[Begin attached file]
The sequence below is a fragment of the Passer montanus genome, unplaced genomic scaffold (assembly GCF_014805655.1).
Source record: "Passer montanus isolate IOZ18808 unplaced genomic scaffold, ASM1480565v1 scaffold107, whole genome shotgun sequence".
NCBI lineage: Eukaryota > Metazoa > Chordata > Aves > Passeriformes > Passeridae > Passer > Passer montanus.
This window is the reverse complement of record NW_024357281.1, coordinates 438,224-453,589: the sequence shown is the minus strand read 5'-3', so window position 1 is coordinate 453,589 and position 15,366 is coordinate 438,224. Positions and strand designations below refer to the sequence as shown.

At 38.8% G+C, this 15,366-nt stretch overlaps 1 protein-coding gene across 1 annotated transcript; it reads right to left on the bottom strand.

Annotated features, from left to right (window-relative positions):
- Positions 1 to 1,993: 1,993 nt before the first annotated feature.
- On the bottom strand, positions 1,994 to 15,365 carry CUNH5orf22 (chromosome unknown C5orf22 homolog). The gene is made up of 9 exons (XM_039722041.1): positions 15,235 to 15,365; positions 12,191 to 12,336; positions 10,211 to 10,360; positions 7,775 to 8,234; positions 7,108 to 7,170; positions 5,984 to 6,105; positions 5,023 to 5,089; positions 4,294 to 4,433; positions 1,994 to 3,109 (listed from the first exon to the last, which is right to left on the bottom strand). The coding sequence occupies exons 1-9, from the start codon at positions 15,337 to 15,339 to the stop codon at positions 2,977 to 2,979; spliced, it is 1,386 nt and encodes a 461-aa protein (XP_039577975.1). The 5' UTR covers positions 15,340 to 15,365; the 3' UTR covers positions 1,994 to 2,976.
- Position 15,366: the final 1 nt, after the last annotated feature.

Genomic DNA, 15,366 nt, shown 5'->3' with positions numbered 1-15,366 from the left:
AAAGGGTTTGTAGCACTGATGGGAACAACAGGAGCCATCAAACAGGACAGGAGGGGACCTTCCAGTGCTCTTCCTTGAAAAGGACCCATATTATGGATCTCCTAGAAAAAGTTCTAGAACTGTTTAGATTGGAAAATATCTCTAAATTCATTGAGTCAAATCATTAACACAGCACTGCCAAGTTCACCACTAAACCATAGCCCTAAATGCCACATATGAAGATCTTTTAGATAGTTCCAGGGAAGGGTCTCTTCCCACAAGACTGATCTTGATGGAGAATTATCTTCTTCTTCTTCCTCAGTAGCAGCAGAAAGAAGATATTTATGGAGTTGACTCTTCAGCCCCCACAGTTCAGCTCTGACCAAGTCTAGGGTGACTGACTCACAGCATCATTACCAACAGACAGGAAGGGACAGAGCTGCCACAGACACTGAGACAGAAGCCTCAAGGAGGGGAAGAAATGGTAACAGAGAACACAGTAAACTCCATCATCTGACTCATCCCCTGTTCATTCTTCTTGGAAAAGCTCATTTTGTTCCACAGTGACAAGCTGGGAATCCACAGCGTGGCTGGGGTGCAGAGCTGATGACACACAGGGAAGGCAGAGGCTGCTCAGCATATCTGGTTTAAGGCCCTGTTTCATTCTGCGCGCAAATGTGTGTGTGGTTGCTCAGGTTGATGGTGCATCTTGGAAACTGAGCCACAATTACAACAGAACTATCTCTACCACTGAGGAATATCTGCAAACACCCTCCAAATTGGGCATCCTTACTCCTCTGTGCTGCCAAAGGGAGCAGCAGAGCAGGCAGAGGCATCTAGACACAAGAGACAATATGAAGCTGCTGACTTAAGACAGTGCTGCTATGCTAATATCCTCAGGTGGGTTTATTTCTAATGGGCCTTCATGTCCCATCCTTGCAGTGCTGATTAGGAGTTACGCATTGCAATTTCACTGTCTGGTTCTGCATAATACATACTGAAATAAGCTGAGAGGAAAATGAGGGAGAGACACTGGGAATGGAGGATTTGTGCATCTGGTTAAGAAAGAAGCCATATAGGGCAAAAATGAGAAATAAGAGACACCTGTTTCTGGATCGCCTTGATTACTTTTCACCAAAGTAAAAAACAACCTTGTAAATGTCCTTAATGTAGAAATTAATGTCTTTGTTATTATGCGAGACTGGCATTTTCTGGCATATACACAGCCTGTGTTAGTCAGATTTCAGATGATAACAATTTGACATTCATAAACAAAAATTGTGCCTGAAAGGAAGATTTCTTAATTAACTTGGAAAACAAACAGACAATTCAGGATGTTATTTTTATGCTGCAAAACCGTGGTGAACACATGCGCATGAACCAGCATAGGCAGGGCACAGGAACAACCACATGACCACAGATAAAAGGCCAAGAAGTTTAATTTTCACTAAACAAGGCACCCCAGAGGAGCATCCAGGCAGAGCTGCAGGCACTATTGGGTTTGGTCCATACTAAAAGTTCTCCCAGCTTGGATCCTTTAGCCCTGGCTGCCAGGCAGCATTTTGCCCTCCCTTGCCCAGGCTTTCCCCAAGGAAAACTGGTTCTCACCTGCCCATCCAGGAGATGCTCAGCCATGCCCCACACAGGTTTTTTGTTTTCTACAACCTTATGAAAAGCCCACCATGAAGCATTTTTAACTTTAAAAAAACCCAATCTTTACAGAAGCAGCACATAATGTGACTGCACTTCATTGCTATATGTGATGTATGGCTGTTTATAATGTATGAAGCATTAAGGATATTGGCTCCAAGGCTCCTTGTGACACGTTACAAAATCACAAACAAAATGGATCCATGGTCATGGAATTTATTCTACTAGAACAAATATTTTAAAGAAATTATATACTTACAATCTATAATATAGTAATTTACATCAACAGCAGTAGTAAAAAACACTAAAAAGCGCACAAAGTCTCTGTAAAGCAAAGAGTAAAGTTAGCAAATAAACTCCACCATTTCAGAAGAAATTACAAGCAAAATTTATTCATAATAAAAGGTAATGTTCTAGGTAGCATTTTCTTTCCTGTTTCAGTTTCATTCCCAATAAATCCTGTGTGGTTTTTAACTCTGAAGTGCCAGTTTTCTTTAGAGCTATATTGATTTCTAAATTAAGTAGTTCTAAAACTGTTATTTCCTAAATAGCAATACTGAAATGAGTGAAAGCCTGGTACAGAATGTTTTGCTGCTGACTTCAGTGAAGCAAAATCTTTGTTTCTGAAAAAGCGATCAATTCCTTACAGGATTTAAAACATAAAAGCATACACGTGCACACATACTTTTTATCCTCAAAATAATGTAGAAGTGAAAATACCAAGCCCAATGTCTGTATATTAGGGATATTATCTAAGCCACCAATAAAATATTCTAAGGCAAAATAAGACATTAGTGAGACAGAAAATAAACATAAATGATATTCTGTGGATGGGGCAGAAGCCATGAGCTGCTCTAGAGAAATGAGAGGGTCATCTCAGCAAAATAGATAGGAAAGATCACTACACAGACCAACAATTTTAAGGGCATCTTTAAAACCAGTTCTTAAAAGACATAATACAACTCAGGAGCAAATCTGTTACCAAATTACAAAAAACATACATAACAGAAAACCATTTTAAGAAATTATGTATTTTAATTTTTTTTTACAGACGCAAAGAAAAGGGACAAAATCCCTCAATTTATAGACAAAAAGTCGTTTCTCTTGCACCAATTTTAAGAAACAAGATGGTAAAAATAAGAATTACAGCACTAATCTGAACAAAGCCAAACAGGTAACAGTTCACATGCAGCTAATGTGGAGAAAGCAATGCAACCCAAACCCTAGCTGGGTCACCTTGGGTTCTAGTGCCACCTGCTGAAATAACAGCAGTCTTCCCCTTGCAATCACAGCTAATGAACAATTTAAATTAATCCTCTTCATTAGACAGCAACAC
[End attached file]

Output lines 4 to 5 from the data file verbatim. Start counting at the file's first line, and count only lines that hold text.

This window is the reverse complement of record NW_024357281.1, coordinates 438,224-453,589: the sequence shown is the minus strand read 5'-3', so window position 1 is coordinate 453,589 and position 15,366 is coordinate 438,224. Positions and strand designations below refer to the sequence as shown.

At 38.8% G+C, this 15,366-nt stretch overlaps 1 protein-coding gene across 1 annotated transcript; it reads right to left on the bottom strand.